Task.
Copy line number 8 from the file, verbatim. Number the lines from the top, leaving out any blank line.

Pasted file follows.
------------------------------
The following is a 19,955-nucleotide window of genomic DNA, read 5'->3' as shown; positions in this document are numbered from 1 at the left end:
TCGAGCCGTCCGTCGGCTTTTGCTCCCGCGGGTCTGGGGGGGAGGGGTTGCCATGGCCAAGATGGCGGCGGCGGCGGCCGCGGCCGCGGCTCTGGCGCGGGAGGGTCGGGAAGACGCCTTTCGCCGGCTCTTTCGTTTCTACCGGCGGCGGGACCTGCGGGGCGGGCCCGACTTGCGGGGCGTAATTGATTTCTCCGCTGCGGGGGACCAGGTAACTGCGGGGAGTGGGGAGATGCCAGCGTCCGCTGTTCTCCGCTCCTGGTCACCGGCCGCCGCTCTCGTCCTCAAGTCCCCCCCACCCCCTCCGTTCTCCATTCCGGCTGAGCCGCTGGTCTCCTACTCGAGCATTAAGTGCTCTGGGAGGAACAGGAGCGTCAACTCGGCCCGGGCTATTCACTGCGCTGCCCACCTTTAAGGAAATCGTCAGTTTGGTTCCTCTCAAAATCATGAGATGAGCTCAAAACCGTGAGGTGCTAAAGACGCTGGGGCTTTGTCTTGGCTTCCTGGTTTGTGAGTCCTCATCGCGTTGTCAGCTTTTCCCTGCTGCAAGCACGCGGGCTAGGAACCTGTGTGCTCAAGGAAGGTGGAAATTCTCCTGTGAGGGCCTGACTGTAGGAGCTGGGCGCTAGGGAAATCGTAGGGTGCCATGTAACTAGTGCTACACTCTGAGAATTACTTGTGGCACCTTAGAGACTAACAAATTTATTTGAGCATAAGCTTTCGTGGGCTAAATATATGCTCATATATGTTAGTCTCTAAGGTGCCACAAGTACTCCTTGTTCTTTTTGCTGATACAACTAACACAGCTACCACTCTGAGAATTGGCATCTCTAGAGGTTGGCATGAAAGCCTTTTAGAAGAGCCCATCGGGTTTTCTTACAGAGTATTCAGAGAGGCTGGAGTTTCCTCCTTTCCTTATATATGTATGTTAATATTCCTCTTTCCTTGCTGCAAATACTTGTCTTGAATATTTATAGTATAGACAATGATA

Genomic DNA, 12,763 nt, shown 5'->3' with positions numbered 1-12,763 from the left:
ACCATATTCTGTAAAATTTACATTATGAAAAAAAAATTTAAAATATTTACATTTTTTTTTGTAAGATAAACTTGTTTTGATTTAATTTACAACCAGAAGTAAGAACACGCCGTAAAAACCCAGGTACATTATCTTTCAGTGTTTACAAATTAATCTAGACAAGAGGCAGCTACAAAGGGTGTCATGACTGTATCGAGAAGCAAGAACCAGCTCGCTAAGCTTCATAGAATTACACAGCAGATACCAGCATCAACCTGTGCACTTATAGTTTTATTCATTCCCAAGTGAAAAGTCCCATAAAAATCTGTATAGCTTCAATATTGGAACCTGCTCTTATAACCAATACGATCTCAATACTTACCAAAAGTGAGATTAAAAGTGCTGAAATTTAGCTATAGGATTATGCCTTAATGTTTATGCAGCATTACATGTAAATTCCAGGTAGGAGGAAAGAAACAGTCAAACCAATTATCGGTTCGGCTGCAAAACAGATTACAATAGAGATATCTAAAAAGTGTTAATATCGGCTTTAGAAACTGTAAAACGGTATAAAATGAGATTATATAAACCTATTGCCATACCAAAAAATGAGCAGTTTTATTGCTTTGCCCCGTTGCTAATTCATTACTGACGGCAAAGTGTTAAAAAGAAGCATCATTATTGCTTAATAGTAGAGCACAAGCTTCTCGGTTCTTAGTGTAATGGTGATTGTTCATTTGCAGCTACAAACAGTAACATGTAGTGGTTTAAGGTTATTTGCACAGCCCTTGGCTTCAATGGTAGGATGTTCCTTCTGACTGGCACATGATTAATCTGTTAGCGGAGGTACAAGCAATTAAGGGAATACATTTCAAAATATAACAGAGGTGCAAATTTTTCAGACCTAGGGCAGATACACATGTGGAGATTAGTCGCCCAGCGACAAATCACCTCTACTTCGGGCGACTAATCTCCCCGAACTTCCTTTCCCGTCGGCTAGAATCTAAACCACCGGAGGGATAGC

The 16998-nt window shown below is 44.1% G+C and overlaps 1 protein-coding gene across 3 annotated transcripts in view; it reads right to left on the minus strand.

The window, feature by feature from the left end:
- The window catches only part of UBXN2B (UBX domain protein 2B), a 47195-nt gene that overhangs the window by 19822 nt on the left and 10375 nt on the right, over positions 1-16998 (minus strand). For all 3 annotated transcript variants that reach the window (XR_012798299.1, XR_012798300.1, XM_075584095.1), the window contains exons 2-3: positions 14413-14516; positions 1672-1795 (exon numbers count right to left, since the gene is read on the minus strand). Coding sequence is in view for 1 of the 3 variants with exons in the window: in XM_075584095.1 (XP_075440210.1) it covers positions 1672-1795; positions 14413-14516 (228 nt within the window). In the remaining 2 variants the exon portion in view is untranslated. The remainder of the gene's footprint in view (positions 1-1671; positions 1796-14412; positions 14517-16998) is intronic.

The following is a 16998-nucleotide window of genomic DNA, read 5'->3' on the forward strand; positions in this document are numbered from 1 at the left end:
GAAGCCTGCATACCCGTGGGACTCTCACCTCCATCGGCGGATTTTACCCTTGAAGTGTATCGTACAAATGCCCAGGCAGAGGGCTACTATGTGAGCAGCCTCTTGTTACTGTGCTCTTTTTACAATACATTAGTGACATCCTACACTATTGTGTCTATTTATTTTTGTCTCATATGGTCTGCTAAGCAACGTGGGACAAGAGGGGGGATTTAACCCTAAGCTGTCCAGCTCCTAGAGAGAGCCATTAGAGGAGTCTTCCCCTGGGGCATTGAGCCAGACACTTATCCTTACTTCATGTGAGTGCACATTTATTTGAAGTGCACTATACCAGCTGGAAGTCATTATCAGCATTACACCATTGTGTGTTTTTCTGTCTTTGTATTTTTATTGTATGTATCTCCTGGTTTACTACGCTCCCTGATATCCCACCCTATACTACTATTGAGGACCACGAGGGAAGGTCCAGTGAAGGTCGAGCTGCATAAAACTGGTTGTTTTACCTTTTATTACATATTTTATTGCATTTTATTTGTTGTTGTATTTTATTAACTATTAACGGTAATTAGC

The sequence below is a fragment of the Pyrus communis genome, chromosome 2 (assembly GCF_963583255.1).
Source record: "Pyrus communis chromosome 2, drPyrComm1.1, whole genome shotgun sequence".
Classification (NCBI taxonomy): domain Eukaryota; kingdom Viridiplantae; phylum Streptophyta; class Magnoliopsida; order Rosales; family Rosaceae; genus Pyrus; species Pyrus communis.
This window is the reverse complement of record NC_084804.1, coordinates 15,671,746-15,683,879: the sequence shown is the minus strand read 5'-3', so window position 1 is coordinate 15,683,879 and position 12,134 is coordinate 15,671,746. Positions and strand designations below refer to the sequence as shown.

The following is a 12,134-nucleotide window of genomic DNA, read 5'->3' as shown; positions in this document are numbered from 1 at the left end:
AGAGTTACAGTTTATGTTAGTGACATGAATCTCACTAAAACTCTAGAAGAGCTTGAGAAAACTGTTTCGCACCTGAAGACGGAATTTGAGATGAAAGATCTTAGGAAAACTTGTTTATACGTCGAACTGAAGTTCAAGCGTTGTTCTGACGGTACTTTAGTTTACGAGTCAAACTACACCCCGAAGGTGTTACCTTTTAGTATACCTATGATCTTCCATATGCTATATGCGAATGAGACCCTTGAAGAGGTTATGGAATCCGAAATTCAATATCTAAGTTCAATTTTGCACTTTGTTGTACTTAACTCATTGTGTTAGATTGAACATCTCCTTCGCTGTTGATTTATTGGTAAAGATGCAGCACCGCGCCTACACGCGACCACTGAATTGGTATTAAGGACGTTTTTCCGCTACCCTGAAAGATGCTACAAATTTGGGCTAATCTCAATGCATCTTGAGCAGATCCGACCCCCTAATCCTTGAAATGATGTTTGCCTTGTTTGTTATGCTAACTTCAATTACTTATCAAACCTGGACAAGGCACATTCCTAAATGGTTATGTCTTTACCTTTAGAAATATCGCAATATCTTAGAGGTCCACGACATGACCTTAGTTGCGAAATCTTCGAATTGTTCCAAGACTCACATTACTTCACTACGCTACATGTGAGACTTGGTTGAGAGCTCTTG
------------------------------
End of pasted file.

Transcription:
The following is a 16998-nucleotide window of genomic DNA, read 5'->3' on the forward strand; positions in this document are numbered from 1 at the left end: